Albert Einstein told his family before his death in April 1955 that he did not want to be studied. However, a medical examiner seized his brain for research just hours after he died.
Albert Einstein thought he was dying when he was brought to the hospital in 1955. But the 76-year-old renowned German physicist was prepared, and he told his doctors with the precision of a math equation that he did not want to be treated.
He stated, “I want to go whenever I want.” “It’s unappealing to artificially extend life. I’ve done my part, and now it’s time for me to leave. “I’ll do it gracefully.”
Albert Einstein left an incomparable legacy when he died of an abdominal aortic aneurysm on April 18, 1955. The frizzy-haired scientist had become a 20th-century hero, having befriended Charlie Chaplin, eluded Nazi Germany as tyranny loomed, and pioneered an altogether new physics model.
Einstein was so adored that his exceptional brain was taken from his body just hours after he died — and is still kept in a jar in a doctor’s office. Though his life has been meticulously documented, Albert Einstein’s death and what happened to his brain after his death is worth looking into.
Before His Demise Einstein was A renowned Scientist
Einstein was born in Ulm, Württemberg, Germany, on March 14, 1879. Einstein was just another aimless middle-class Jew with secular parents until developing his theory of general relativity in 1915 and winning the Nobel Peace Prize for Physics six years later.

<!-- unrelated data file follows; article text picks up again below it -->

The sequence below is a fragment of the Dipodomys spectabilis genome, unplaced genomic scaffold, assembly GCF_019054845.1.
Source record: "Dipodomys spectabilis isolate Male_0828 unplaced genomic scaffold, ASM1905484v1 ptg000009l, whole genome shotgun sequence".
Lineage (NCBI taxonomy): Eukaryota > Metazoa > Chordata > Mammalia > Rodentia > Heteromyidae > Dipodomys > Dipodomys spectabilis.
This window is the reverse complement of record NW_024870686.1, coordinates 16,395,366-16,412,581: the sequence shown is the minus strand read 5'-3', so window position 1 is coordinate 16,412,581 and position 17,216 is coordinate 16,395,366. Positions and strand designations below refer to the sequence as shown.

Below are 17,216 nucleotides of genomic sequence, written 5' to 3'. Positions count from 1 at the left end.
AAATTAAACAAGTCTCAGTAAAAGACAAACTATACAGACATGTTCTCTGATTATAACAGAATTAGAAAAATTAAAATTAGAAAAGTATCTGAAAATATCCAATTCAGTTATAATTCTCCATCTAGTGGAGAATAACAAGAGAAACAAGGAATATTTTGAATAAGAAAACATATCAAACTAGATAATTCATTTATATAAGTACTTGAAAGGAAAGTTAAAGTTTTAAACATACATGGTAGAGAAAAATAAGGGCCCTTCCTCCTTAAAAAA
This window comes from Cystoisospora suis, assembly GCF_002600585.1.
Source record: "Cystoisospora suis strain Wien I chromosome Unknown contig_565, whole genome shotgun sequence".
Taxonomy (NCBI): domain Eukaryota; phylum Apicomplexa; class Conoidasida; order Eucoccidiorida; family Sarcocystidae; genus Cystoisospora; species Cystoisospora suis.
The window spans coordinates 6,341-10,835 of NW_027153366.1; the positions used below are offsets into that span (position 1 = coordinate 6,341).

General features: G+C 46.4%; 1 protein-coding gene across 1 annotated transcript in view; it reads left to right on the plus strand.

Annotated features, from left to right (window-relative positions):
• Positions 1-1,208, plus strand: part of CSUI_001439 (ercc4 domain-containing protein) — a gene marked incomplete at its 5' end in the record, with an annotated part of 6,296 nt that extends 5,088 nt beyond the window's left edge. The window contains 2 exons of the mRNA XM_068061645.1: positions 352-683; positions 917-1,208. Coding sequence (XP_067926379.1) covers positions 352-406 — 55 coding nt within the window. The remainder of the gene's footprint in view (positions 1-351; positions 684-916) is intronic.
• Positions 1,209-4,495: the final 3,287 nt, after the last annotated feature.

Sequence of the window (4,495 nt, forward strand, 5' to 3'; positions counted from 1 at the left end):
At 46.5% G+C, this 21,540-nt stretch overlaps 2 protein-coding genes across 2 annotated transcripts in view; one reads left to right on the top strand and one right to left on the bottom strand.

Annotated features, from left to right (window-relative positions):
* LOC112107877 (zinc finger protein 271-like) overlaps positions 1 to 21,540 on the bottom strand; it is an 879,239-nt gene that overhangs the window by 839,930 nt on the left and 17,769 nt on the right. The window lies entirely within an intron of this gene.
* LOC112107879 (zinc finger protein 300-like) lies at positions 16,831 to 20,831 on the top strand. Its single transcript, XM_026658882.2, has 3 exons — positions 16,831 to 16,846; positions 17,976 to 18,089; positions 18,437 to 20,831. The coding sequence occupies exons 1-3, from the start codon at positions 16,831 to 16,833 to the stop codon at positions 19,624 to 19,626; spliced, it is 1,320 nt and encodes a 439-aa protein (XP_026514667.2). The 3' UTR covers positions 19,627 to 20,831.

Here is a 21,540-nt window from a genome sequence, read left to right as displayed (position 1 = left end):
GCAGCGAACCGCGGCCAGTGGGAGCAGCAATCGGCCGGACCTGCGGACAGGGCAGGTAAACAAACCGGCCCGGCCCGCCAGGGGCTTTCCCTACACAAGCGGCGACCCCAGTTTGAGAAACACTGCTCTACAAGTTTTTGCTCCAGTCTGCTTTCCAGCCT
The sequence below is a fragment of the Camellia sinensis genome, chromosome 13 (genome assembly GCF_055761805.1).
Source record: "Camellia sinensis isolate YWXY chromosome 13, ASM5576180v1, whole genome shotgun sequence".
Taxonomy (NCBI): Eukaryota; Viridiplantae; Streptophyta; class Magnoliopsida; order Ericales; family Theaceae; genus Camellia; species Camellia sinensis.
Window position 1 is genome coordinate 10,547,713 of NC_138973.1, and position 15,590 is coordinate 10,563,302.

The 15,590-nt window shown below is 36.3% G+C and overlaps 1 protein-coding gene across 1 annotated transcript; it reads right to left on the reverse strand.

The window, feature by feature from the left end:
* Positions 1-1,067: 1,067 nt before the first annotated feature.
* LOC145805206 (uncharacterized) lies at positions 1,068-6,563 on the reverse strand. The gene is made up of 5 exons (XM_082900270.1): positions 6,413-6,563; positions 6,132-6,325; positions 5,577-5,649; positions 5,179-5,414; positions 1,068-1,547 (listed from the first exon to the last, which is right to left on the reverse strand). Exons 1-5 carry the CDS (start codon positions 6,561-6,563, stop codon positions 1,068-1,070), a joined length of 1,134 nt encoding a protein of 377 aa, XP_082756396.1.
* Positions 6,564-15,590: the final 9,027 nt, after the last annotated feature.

Einstein recalled two “wonders” that had a profound impact on him as a child. The first was when he was five years old and came into contact with a compass. This sparked a lifelong curiosity with the universe’s unseen forces. His second memory is of discovering a geometry book when he was 12 years old, which he affectionately referred to as his “holy little geometry book.”
Around the same period, one of Einstein’s teachers famously told the restless adolescent that he would be nothing.
Einstein’s interest in electricity and light intensified as he grew older, and he graduated from the Swiss Federal Institute of Technology in Zurich, Switzerland, in 1900. Einstein struggled to get a research position despite his curious personality and academic credentials.
After years of coaching children, Einstein’s long-time friend’s father recommended him for a job as a clerk in a patent office in Bern. The employment provided Einstein with the financial security he required to marry his long-term lover, with whom he had two children. Meanwhile, in his leisure time, Einstein proceeded to create hypotheses about the universe.
He was first overlooked by the physics world, but he gained a reputation through attending conferences and international gatherings. Finally, in 1915, Einstein finished his general theory of relativity, and he was whisked across the world as a celebrated thinker, shaking shoulders with academics and Hollywood stars alike.